As a Pākehā (European New Zealander) involved in te ao Māori (the Māori world), I’ve been heavily influenced by whakaaro Māori, Māori concepts and worldviews. There is ancient wisdom here available to us, should we choose to take it on. Yet while I had a conceptual understanding about Te Whare Tapa Whā as a Māori health model, I had no idea how to actually apply it to my life.


In 2017 I’d hit rock bottom in almost all areas of my life. I’d burned out from teaching and resigned from my job. My anxiety was at an all time high. I’d broken up with my partner and was in a custody battle over my dog (true story). And I had stomach ulcers. The only area where I was thriving was financially, and as you can see, the cost for this was too great. Something had to shift.


So when my good friend invited me to check out the Landmark Forum I was so ready for a change. And as money wasn’t an issue, I enrolled in the next Landmark Forum.


To be honest, Landmark has its lovers and haters, and it is not for the faint of heart. I’m not going to tell you to do the programmes, and I personally took 4 years to decide to take the courses myself due to my own scepticism. You need to be responsible for your own wellbeing, and be well enough to take the courses in the first place. For some people, counselling or talking therapy is preferable due to trauma or mental illness. Having said that, I’d like to share a few of the breakthroughs I got from doing the courses.


The Landmark Forum is a transformational course. It is three long, intense days of taking a good, hard look at your life. The course was not easy, comfortable or cheap (I thought at the time, now I think it’s great value), but I finally got to see where I hadn’t been responsible in my relationships or my life. Through doing the homework and making the calls, I got ‘complete’ with my family, my ex-husband, my ex-partner, and my friends, and I saw that I’d been blaming my anxiety and failures on everyone else but myself. For example, I’d been blaming my school for my burnout, and this had kept me in a really disempowered state.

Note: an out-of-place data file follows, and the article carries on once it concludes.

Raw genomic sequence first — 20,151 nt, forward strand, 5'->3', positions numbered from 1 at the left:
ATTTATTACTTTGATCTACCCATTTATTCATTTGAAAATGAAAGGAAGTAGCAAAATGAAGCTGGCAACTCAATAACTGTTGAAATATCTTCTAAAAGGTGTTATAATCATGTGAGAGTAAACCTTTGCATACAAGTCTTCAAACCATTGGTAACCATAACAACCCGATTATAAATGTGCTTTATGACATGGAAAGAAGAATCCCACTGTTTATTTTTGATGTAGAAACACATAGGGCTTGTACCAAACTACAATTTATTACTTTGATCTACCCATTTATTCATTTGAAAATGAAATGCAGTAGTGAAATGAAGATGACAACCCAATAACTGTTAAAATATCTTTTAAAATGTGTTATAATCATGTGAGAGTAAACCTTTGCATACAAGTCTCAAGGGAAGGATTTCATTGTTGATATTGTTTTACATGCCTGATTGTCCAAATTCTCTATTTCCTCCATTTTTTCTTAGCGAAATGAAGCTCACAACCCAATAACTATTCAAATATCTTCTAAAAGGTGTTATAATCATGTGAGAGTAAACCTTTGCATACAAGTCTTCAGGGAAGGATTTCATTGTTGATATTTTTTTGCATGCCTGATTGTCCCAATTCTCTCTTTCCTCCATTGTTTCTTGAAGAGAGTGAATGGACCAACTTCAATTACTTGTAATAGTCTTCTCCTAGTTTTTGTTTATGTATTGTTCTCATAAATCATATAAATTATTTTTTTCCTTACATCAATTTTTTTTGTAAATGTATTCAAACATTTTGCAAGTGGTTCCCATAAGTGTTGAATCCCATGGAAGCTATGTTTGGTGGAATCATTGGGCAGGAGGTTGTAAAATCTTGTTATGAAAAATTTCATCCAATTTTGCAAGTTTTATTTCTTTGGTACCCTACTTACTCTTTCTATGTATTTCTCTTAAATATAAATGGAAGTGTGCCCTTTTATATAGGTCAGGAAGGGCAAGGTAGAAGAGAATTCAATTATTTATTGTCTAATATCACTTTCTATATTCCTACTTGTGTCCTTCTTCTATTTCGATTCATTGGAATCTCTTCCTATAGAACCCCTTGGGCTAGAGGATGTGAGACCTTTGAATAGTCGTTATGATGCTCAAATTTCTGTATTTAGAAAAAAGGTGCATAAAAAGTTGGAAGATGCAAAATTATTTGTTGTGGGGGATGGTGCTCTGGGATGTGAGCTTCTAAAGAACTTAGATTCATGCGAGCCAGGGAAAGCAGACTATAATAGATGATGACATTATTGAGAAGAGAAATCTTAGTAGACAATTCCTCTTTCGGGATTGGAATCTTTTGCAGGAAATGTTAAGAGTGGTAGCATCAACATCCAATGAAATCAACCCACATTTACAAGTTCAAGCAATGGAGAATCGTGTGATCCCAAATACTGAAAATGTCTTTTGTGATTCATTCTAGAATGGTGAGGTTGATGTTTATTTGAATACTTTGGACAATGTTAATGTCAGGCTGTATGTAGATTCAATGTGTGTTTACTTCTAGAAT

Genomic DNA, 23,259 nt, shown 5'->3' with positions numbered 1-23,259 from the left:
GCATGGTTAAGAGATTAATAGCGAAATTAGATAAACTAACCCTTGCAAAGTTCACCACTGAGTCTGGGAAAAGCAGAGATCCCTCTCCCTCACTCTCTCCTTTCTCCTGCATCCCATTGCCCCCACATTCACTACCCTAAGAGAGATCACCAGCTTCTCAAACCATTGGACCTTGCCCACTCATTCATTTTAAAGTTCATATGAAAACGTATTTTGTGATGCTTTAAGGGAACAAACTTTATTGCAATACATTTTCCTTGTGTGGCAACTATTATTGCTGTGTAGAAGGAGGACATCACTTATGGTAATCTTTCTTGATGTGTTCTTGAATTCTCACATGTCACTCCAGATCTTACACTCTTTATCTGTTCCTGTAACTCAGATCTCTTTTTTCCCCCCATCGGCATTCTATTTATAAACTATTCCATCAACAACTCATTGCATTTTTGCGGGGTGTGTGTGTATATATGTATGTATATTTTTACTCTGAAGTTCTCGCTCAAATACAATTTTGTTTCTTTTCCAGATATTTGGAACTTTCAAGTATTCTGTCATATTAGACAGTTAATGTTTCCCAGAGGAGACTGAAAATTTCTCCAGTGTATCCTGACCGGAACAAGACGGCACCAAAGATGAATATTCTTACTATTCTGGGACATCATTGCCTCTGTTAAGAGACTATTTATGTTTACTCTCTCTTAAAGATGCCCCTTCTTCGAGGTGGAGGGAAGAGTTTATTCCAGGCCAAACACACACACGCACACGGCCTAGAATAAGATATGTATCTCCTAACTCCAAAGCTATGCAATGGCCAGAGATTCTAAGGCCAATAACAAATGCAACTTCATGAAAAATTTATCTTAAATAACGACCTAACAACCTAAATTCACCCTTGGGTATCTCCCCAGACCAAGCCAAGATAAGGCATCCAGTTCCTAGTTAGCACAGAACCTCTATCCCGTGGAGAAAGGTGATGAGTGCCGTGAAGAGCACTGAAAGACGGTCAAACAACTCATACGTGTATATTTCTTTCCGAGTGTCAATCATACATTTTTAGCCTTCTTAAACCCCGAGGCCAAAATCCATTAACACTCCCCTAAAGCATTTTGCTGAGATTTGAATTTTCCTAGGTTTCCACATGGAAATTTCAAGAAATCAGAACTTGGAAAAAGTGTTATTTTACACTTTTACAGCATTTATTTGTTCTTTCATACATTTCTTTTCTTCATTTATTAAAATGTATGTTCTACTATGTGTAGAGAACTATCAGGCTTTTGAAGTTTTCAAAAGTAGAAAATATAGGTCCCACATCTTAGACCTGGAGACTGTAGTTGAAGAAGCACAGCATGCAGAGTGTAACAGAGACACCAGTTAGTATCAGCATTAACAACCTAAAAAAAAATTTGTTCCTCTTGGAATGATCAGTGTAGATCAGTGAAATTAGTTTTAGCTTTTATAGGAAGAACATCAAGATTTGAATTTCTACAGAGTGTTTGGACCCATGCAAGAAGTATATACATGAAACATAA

And when I saw that I’d been making my ex-partner wrong and blaming him for our breakup, I got to fully apologise for my part, and a new possibility of love and commitment became available. I experienced a feeling of complete vitality, as if something metaphysical or spiritual had been unblocked and I was free. We are now happily engaged and have since worked hard on our communication skills, which definitely contributes to our day to day sense of wellbeing.


Before I did these courses I used to be at the mercy of my relationship dramas, and the stress that went with this kept me bouncing in and out of physical sickness too. These days I rarely get sick, and I am convinced of the connection between social wellbeing and all other aspects of health. I'm grateful for the tools Landmark has given me, to be able to whakatinana, to embody Te Whare Tapa Whā in my hauora, wellness journey.


You may not have stopped to consider the role of your own relationships, healthy or otherwise, in your own health, but hopefully this has been interesting food for thought. While this model of health is particularly important for Māori, I believe that the wisdom of Te Taha Whānau, or social wellbeing can apply to us all, regardless of our cultural background.


Thank you for reading my whakaaro (ideas) and if you ever want to discuss any of the topics raised here, get in touch! I’m always happy to chat.




References:


Landmark Worldwide. (2021). Redefine what’s possible. Retrieved from: https://www.landmarkworldwide.com


Manatū Hauora. (2017). Māori health models – Te Whare Tapa Whā. Retreived from: https://www.health.govt.nz/our-work/populations/maori-health/maori-health-models/maori-health-models-te-whare-tapa-wha